Why Use R? - Page 4
Connections With R
So far the tools I've mentioned have been focused on the database portion of the problem -- gathering the data and performing some queries. This is a very important part of the Big Data process (if there is such a thing), but it's not everything. You must take the results of the queries and perform some computations, usually statistical, on them such as, what is the average age of people buying a certain product in the middle of Kansas? What was the weather like when most socks were purchased (e.g., temperature, humidity and cloudiness all being factors)? What section of a genome is the most common between people in Texas and people in Germany? Answering questions like these takes analytical computations. Moreover, much of this computation is statistical in nature (i.e., heavily math oriented).
Without much of a doubt, the most popular statistical analysis package is called R. R is really a programming language and environment. It is particularly focused at statistical analysis. To add to the previous discussion of R, it has a wide variety of built-in capabilities, including linear and non-linear modeling, a huge library of classical statistical tests, time-series analysis, classification, clustering and a number of other analysis techniques. It also has a very good graphical capability, allowing you to visualize the results. R is an interpreted language, which means that you can run it interactively or write scripts that R processes. It is also very extensible allowing you to write code in C, C++, Fortran, R itself or even Java.
For much of Big Data's existence, R has been adopted as the lingua franca for analysis, and the integration between R and database tools is a bit bumpy but getting smoother. A number of the tools mentioned in this article series have been integrated with R or have articles explaining how to get R and that tool to interact. Since this is an important topic, I have a list of links below giving a few pointers, but basically, if you Google for "R+[tool]" where [tool] is the tool you are interested in, you will likely find something.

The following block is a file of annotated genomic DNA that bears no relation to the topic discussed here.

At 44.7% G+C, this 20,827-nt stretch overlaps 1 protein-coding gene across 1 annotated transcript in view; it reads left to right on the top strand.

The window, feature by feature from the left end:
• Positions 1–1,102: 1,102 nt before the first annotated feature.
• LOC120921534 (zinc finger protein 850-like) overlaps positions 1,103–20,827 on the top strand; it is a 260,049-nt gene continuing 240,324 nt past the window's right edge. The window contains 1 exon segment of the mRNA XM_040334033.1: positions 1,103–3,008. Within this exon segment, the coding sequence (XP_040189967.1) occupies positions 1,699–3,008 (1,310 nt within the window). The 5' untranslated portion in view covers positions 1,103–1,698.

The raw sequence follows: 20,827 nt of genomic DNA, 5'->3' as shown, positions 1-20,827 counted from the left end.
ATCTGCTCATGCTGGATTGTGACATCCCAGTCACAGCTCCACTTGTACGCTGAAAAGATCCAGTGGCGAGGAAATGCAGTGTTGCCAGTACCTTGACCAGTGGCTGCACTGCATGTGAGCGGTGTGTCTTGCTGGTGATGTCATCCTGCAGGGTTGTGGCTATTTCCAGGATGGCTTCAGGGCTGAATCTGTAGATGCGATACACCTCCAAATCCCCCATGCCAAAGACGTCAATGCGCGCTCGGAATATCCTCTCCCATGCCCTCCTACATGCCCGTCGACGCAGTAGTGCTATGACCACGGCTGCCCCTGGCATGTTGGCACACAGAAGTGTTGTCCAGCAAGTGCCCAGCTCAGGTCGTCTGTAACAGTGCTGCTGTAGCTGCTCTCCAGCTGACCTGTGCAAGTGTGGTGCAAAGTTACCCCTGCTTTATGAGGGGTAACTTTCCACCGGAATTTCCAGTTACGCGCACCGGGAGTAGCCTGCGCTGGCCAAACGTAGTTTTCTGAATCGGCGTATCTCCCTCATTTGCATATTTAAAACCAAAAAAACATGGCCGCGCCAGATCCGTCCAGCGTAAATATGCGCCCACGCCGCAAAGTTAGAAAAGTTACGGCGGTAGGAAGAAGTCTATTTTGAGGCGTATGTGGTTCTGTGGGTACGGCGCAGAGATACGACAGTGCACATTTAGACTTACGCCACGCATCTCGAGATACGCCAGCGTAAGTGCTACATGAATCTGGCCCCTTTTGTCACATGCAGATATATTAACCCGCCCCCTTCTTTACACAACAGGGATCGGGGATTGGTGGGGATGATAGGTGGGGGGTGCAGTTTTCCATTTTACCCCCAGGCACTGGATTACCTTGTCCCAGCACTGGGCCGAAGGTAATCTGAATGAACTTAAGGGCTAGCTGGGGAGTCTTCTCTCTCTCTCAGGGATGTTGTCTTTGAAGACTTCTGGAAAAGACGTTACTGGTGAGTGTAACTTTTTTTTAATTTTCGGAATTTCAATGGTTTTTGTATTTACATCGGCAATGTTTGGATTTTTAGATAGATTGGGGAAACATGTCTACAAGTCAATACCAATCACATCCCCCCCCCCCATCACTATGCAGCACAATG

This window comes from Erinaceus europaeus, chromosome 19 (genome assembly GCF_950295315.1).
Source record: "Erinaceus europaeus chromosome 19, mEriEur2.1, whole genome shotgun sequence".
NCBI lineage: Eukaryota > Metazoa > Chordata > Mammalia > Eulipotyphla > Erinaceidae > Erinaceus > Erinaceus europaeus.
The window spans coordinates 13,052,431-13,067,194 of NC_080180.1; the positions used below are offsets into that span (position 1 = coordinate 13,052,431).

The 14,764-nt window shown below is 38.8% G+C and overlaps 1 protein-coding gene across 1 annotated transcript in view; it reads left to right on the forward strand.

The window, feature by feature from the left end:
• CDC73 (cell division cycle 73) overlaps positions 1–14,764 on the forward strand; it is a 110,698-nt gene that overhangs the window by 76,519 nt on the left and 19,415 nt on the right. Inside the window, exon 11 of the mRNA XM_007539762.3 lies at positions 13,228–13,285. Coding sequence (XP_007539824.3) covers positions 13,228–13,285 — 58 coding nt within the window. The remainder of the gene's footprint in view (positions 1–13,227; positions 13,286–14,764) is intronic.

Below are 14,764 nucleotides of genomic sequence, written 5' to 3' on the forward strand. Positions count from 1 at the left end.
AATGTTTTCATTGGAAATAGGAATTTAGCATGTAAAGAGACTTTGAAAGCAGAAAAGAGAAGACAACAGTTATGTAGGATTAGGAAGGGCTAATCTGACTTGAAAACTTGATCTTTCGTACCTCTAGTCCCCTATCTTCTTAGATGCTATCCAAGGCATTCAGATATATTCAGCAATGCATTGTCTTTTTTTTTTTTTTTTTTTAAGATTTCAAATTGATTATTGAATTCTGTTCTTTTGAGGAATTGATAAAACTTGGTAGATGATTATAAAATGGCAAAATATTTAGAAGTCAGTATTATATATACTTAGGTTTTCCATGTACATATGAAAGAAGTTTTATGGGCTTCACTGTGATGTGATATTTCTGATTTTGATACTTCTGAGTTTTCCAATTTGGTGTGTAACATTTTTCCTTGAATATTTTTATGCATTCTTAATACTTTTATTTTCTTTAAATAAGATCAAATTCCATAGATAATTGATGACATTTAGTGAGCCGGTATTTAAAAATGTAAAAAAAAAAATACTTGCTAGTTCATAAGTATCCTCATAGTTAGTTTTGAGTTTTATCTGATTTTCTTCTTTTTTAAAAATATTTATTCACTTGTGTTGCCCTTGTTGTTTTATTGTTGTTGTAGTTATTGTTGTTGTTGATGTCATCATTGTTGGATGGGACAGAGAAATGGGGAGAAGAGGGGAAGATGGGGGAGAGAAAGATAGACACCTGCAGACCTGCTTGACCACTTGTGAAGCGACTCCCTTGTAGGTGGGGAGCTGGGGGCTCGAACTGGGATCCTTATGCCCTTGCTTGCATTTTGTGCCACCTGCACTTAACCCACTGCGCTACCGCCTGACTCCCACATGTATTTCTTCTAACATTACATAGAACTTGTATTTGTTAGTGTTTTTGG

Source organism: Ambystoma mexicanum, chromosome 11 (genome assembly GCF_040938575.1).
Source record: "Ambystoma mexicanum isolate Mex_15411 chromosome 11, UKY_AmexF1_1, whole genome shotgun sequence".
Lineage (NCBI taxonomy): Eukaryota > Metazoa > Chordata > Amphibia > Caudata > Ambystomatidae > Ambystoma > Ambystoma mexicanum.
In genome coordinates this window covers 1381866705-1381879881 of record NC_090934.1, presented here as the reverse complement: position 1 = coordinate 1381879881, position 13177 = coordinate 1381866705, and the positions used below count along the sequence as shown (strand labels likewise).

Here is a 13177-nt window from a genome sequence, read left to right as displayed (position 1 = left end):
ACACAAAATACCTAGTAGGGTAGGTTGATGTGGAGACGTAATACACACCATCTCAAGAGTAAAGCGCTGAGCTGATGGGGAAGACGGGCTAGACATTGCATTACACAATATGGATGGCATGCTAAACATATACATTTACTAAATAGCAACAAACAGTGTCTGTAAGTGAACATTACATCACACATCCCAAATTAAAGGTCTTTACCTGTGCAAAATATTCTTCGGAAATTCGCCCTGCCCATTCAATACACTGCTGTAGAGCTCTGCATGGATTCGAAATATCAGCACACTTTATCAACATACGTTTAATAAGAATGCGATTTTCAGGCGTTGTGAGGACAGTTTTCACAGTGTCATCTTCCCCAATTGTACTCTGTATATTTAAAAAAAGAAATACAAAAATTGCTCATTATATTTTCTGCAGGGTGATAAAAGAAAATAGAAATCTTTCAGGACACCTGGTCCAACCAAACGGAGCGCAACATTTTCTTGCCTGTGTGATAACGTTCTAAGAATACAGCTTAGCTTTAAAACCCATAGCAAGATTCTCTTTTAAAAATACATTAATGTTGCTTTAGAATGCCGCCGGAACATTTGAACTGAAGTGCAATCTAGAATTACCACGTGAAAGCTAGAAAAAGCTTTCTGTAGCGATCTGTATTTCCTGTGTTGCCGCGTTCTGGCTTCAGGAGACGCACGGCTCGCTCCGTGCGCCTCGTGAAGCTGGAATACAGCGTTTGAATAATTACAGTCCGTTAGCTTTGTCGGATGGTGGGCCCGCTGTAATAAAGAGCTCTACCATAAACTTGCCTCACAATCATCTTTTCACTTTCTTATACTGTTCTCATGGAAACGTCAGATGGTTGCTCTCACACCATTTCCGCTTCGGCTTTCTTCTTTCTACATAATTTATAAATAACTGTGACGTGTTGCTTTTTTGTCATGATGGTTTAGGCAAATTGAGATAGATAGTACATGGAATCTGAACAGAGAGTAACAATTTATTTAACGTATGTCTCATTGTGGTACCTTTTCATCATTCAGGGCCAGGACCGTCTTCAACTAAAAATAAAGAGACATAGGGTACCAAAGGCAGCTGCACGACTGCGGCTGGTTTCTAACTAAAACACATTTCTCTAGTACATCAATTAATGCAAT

- Column Stores
Key-Value Store/Tuple Store + R
- CouchDB + R
MongoDB + R
Terrastore + R
- Article about Teradata add-on package for R
But R isn't the only analytical tool available or used. Matlab is also a commonly used tool. There are some connections between Matlab and some of the databases. There are also some connections with SciPy, which is a scientific tool built with Python. A number of tools can also integrate with Python, so integration with SciPy is trivial.
Just a quick comment about programming languages for Big Data. If you look through a number of the tools mentioned, including Hadoop, you will see that the most common language is Java. Hadoop itself is written in Java, and a number of the database tools are either written in Java or have Java connectors. Some people view this as a benefit, while others view it as an issue. After Java, the most popular programming languages are C or C++ and Python.
All of these tools are really useful for analyzing data and can be used to convert data into information. However, one feature that is missing is good visualization tools. How do you visualize the information you create from the data? How do you visually tell which information is important and which isn't? How do you present this information easily? How do you visualize information that has more than three dimensions or three variables? These are very important topics that must be addressed in the industry.
Whether you realize it or not, visualization can have an impact on storage and data access. Do you store the information or data within the database tool or somewhere else? How can you recall the information and then process it for visualization? Questions such as these impact the design of your storage solution and its performance. Don't take storage lightly.